EVEN THE PUREST EVIL HAS A HISTORY
In 2017, an author flees the accursed London streets of Fitzmarbury, terrified and fearing for his life. In an isolated Barbados redoubt – on wild Atlantic shores – the author’s mind and writings are haunted. Cruel voices speak horrifying revelations. A vast storm approaches as another visitor to Bathsheba – a presence – stalks him in the darkness.
A NEW DARKNESS AT THE WORLD’S EDGE
A ruthless priestess of Baal sails from imperial Carthage, sixty years after the fall of King Leonidas and the Spartan 300. She is a hardened warrior, wrenched from the only love she ever knew and raised in merciless service to Baal. Her iron heart holds the secrets of a young girl trafficked across the Sahara from the decaying Egyptian city of Sekht-Am (Siwa). Ever threatened by the scandal of her origins, she proves herself by embarking on a series of violent missions. Once again, she is sent from Africa – this time to penetrate new frontiers at the edge of the world, in ancient Britain. Will she follow orders and fiercely carve a place for Baal in Baratanac? Or will she find reasons to claw back her humanity?
Baratanac (Part I) is the first in a series known as the Fitzmarbury Witches. This initial installment is a complex novel which opens up on a young writer in Barbados. Haunted by a supernatural entity, Declan seeks refuge on the island while working on a book that is dictated to him by malignant, otherworldly beings. Writing for him is not a choice, it is a compulsion. Declan struggles to combat the powerful evil that pursues him while doggedly attempting to complete his book in order to make his truth known.
The majority of the story is centered on Declan’s manuscript which describes the origin of the malevolence that plagues him. Readers are transported to ancient Carthage to learn of the merciless cultural practices that took place and of the priestess Emeshmoon, a woman who was taken from her home as a child and ruthlessly trained to be a religious emissary in service to the god Baal.
Baratanac is a debut novel different from any I’ve read before (this is also mentioned by another in the foreword, but if it’s true, it’s true, right?); for that reason I really struggled to write a review that would do it justice. It is not without its flaws, but the beauty of the writing - despite much of the unsavory and horrific content - is undeniable, and the intricacy of the plot and detailed descriptions are truly praiseworthy.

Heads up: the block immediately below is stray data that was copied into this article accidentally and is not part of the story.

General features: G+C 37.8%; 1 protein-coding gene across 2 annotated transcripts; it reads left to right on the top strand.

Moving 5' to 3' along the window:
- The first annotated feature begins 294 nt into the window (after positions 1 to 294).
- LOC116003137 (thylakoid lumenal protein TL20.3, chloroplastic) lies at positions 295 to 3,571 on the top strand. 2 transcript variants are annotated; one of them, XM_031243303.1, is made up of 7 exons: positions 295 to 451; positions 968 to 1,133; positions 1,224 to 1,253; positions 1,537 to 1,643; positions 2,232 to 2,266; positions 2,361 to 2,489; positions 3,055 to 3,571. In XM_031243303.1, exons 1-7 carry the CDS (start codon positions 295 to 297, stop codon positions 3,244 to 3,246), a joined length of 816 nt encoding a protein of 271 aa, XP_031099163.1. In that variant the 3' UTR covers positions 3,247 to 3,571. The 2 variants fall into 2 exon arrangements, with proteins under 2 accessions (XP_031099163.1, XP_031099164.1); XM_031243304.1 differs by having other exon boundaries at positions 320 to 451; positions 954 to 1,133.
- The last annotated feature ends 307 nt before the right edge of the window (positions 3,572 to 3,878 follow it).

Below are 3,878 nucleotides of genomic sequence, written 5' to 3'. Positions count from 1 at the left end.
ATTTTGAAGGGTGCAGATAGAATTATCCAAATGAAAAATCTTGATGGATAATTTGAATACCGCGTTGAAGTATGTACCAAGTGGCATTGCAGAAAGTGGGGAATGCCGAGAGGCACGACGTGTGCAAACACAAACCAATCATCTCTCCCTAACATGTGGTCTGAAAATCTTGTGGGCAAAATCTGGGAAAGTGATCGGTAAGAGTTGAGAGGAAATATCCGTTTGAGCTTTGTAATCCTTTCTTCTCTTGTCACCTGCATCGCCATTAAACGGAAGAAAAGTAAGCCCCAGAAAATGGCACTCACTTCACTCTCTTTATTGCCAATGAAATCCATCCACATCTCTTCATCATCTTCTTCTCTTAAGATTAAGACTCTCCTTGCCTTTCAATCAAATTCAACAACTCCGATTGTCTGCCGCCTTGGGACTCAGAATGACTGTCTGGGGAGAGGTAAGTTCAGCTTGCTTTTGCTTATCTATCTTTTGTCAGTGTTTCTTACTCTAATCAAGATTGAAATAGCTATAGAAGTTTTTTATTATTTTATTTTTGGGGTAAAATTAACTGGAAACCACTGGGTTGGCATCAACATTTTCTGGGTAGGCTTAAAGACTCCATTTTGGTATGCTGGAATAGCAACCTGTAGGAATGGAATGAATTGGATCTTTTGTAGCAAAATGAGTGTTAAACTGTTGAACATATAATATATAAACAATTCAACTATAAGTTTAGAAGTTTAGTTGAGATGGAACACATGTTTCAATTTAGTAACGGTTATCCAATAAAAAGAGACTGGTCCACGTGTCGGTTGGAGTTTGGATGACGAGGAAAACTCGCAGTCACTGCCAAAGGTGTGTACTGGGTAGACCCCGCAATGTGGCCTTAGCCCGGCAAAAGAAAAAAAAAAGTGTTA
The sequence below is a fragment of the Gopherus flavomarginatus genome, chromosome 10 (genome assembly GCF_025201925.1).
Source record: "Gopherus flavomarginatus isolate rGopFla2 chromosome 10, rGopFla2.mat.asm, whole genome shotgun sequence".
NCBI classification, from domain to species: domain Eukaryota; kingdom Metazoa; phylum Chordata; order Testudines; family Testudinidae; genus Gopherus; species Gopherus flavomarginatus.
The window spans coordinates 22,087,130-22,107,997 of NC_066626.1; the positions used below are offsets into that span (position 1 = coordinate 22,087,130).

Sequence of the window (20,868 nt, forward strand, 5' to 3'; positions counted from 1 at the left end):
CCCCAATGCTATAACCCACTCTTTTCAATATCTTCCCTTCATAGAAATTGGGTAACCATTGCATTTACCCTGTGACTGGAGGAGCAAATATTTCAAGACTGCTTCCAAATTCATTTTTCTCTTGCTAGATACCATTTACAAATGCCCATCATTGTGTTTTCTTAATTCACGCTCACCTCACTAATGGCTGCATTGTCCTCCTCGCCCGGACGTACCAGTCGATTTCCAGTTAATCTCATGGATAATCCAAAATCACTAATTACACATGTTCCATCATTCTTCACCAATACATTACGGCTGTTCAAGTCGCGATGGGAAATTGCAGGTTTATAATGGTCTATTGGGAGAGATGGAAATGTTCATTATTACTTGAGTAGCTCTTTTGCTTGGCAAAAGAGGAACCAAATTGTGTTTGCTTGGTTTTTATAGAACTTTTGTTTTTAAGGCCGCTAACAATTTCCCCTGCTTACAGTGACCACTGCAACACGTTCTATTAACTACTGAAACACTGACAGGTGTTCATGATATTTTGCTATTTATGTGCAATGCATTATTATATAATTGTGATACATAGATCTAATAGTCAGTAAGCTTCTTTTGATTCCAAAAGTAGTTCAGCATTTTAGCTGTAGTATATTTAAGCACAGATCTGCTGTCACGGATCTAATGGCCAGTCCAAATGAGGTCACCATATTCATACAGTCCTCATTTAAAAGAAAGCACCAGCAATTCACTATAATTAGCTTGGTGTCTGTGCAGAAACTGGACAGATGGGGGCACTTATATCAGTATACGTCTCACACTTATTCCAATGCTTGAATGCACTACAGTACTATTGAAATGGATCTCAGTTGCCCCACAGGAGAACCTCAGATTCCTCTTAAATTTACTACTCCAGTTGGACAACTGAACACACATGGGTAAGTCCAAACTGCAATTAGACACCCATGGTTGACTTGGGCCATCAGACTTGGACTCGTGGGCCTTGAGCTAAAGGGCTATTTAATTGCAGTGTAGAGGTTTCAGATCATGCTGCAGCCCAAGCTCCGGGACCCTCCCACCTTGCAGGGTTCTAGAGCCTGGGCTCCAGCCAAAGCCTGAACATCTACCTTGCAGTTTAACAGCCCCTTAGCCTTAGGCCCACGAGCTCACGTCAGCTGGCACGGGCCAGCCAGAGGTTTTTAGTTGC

The plot’s strengths could also be called its weaknesses: the sheer scope means that the writing is often tangential and at times difficult to follow - sometimes it was a struggle to determine if what was happening was current, recollected, or in the past. Swales lays out fascinating and vivid explanations of rituals, cultural practices, and political ambitions among the different people of ancient Africa which at once captivate and challenge the reader to keep up with the barrage of information. In several instances there are lengthy geographic details that can become tedious if the reader is not predisposed to such knowledge.
Overall, Baratanac is an admirable piece of work. It is clear that Swales’s own unique personal experiences and extensive traveling, paired with his evocative writing style, have come together to create something wholly original. If you are a fan of ancient history, supernatural horror, and don’t mind a little heavy-handedness when it comes to description, this book is certainly worth your time.
Horror, thriller/suspense, and mystery are my areas of reviewing expertise, although like most dedicated readers I'll delve into (nearly) anything with a great plot. I love being a reviewer and having the chance to interact with talented writers as well as help their stories gain exposure.